Maintaining a Gluten Free Diet

Updated: Oct 1, 2020

Coeliac disease is very different to gluten sensitivity. In coeliac disease it is imperative that gluten is avoided because it causes the villi (tiny profusions on the gut wall) to lie flat, making digestion of certain protein molecules and also some minerals very difficult. Therefore there is damage to the gut.

In NCGS (non coeliac gluten sensitivity) abdominal pain, bloating and nausea may be experienced after eating gluten, but no damage to the gut occurs. In some people who have self diagnosed as being gluten intolerant, it may in fact be the small carbohydrates which are causing them discomfort, not the protein gluten. In which case, they would do well to consult a nutritionist or dietitian to try to identify which carbohydrates they can tolerate and at what portion size.


Gluten is found in wheat- all kinds including triticale, rye, barley and possibly oats. Corn gluten (sometimes seen on food labels) is OK for coeliacs. Gluten is made up of two proteins - gliadin and glutenin.

To be labelled as gluten free, a food must have the amount of gluten (or less) that is thought to do no harm. In Australia the amount is set at 3mg of gluten per 100g of food, which means that oats are not considered to be gluten free. In some other countries the threshold is set higher. Therefore, if you travel, you cannot necessarily trust GF labelling.

The latest research suggests that regular ingestion of 0.15mg/day can cause symptoms and 50mg/day will cause villi damage. However, everyone is different and there is a high degree of variability insensitivity in coeliac disease.

In one slice of bread (which in itself is highly variable in weight, size and ingredients) there is typically about 2.5mg gluten. So, one fiftieth of a slice of bread is enough to do harm. This makes cross contamination an important issue. Just a few breadcrumbs left on the board, or crumbs in the butter pot can be enough to affect someone who is coeliac. Add to this the cumulative effect over the day of similar small contaminants and the problem grows.

Research suggests that 30-50% of patients following a gluten free diet will still have ongoing villi damage. This suggests that gluten is creeping into their diet, maybe because they are ‘cheating’ or maybe because they are inadvertently ingesting small amounts here and there. 4-15% of people have still not recovered (ie are symptom free and villi are repaired) five years later. Generally, children have the best outcomes, perhaps because they are habituated to the diet and its exclusions from an early age? Or, perhaps their bodies are better at repairing damage then older bodies?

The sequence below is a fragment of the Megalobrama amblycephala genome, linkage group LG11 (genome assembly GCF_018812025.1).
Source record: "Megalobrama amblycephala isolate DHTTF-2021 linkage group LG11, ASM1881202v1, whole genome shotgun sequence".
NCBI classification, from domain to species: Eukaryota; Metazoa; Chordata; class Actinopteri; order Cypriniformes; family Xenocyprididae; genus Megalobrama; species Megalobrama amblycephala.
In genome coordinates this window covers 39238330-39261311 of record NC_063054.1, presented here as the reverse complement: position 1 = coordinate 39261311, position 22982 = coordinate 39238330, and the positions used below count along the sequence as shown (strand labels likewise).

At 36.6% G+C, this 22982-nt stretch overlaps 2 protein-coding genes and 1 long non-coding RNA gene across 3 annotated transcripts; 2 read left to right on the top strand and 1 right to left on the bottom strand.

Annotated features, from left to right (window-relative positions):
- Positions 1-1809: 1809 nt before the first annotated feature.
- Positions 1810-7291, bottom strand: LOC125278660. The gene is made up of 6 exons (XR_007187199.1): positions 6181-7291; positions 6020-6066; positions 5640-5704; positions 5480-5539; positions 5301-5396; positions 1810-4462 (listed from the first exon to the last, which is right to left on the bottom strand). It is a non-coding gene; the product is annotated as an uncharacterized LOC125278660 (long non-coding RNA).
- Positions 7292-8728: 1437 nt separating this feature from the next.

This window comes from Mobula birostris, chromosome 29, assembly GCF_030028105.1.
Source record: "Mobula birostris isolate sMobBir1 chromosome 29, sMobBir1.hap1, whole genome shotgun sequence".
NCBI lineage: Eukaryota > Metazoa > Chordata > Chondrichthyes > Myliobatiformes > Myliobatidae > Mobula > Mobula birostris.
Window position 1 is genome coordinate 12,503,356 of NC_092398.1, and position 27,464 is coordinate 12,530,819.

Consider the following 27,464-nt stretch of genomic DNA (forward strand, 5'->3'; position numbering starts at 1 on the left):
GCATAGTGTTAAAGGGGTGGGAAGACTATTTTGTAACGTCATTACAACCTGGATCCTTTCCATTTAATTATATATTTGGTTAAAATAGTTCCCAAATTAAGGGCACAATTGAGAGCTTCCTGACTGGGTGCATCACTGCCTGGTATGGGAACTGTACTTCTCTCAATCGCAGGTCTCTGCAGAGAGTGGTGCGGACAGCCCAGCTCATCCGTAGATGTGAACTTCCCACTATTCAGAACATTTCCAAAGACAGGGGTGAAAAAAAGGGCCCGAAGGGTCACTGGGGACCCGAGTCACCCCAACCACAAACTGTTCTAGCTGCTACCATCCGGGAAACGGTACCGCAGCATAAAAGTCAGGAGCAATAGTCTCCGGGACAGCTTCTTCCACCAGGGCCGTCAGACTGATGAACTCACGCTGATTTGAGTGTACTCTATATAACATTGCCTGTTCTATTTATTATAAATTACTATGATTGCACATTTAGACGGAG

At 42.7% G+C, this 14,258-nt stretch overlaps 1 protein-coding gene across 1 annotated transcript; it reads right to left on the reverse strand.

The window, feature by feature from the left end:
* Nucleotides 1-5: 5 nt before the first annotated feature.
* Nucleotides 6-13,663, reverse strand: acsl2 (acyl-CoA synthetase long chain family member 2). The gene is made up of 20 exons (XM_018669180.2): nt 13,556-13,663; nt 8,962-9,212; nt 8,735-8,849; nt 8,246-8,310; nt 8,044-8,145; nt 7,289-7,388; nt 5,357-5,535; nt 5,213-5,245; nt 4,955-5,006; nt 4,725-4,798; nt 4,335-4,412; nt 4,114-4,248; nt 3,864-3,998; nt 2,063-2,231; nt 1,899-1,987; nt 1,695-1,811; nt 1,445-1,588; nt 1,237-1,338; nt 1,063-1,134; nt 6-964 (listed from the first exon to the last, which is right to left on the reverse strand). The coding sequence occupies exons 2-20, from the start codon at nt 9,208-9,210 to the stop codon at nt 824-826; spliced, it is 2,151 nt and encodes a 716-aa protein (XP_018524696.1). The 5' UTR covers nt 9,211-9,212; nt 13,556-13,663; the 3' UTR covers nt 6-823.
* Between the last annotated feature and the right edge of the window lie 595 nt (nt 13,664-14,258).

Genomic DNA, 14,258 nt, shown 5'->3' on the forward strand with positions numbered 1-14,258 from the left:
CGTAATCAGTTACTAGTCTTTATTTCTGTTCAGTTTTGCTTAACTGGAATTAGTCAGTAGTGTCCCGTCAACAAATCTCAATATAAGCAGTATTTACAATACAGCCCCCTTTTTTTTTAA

Background contamination of gluten free foods is often the problem. Typically, background gluten contamination occurs at about 200-400mg/day. How sensitive you are is thought to be linked to the make-up of your gut microbiome. There are now some ‘at home’ tests to detect how much gluten you have ingested. However, these can cause hypervigilance and food anxiety.

Where can background gluten appear?

Gluten is sometimes used as a food additive and labelled as number of different things (eg thickener). If a food is labelled as gluten free, it should be. However studies in Australia found that 96% were truly gluten free. Unlucky people who ate the other 4%! Other foods which are known to contain no gluten (eg rice or lentils) but have no labelling can also be contaminated by other foods or in processing.

Restaurant meals are another minefield - one Melbourne study found that of meals which claimed to be gluten free, only 91% truly were.


Non-compliance by people to a gluten free diet is completely understandable. It requires constant vigilance and often limited choice. Social gatherings become difficult and mistakes are often made. Quality of life can be affected by this.

There are currently no drugs which can ‘cure’ coeliac disease. The gluten free diet is the only way to repair villi damage. One way to make eating out a little easier however, is to take an enzyme just before eating which will help to digest small amounts of gluten. This can create confidence when eating out. Gluten free options should still be chosen, but small amounts of gluten will be ‘mopped up’ by the enzyme.

One on the Australian market at the moment is called Gluteguard. It is made from natural latex in the skin of paw paw fruit and contains the enzyme Caricain. In tests, coeliac people ate 1g gluten per day for 42 weeks and took Gluteguard too. There were no noted side effects and significantly less nausea, fatigue, vomiting and no increase in villi damage, compared to a control group who ate the 1g gluten per day but did not take gluteguard. On their website, 58.4% of users of Gluteguard report that it is very helpful and 24.3% said ‘life changing’. It is of most use when gluten ingestion remains at or below 1g/day. So it is definitely not an invitation to eat pizza! The future may bring similar products to the fore.

Coeliac Australia has a good list of gluten free foods and many helpful resources.

What is clear is that navigating a truly gluten free diet is problematic, and needs to done with care and attention.

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